September 23, 2020; Reporters Committee for Freedom of the Press

In a grant that can’t help but prove strategically useful to a field that has found itself under constant attack as it cover communities under siege, Borealis Philanthropy’s Racial Equity in Journalism Fund has donated $100,000 to the Reporters Committee for Freedom of the Press (RCFP) to establish a new legal fellowship that will explore and support the legal need of newsrooms led by and for people of color.

“Independent journalists and publishers of color have been ducking rubber bullets and dodging tear gas during the eruption of recent protests,” said RCFP Program Officer Tracie Powell. “Their news outlets have been burned to the ground and powerful actors have sought to silence them by refusing to include them on media advisory lists and by filing frivolous lawsuits. Access to critical legal support is a game-changer.”

The release cited a recent lawsuit against another Borealis grantee, the Atlanta Voice, as an example of the kind of issue it will address. After the Voice published an election guide for voters, one candidate, who did not return his questionnaire, sued the publication for not including his responses. Lawsuits like these create what publisher Janis Ware calls “a chilling” effect through their mere existence, incurring costs and posing distractions most publications can ill afford.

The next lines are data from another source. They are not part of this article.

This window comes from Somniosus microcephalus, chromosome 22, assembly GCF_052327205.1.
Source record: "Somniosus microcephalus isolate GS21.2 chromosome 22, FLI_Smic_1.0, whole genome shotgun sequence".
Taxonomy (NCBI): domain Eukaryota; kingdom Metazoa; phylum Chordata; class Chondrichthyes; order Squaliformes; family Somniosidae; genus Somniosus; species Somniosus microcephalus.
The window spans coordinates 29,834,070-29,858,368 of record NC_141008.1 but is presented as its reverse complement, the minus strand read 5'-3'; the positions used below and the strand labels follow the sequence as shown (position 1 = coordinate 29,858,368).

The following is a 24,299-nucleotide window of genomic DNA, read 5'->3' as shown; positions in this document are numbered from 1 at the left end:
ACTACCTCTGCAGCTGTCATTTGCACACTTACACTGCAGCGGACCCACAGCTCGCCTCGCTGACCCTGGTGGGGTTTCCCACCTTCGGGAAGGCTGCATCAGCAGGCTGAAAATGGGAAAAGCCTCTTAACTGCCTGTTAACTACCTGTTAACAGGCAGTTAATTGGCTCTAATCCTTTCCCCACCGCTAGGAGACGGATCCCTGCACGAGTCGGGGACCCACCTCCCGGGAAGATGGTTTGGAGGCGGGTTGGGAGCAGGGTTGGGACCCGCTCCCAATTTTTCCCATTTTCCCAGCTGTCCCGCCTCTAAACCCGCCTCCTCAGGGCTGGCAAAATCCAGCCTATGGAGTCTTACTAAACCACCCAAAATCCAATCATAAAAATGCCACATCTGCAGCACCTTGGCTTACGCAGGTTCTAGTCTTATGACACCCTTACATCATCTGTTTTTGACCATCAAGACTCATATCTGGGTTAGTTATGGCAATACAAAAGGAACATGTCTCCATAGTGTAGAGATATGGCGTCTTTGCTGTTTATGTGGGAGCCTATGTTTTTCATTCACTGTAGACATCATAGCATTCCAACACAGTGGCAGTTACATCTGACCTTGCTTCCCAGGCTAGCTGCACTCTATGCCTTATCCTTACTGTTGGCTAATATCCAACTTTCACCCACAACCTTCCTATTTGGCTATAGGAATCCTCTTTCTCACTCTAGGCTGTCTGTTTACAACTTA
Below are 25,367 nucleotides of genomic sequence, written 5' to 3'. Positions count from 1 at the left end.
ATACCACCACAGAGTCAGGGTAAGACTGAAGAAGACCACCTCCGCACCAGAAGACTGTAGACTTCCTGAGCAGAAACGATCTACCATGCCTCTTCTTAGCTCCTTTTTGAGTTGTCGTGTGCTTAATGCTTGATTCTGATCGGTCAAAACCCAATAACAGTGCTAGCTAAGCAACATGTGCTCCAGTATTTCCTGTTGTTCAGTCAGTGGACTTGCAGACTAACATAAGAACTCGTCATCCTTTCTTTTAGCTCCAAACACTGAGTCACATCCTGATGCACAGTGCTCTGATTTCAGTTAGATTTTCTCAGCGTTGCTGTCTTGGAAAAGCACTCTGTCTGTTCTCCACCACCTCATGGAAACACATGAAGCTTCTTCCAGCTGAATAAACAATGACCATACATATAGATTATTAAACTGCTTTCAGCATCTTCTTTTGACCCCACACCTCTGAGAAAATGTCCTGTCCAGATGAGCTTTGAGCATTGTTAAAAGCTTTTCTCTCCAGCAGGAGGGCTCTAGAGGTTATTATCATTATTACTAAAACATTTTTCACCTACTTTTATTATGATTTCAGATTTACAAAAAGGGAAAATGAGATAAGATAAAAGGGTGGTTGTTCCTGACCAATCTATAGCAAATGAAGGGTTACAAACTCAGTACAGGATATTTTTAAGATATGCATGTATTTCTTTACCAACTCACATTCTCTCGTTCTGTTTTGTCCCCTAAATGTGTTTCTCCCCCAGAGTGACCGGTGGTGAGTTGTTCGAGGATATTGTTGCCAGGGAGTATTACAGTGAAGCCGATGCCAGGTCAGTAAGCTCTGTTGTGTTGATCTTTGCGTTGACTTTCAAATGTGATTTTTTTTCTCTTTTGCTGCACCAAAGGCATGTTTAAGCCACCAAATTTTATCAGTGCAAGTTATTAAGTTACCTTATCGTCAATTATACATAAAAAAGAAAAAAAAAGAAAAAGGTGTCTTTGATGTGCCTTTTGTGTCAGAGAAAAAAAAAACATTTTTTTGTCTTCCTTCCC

“It makes you jaded,” Ware said, “and you become apprehensive about putting out information. Borealis is truly to be commended for their leadership in providing much needed legal aid to smaller and legacy publications like the Atlanta Voice. Being able to consult and leverage high-quality, subsidized legal services during these turbulent and uncertain times arms our organizations with the guidance and confidence to cover our communities accurately, protect the hard work of our journalists and hold necessary parties accountable.”

NPQ reported yesterday on the underrepresentation of journalists of color in newsrooms—and in particular, their absence from leadership positions in news organizations. Those publications that do exist, therefore, need strong supports, and it appears the Borealis Racial Equity in Journalism Fund is seeking out strategic leverage points for that support.

“Journalists, including many journalists of color, have been confronting extraordinary legal obstacles while covering the protests and the pandemic this year,” said Bruce Brown, RCFP’s executive director. “We are proud to be working with Borealis Philanthropy to help ensure that newsrooms led by and reporting for people of color in particular have the legal resources and backing to overcome these kinds of threats and continue to pursue vital journalism.”—Ruth McCambridge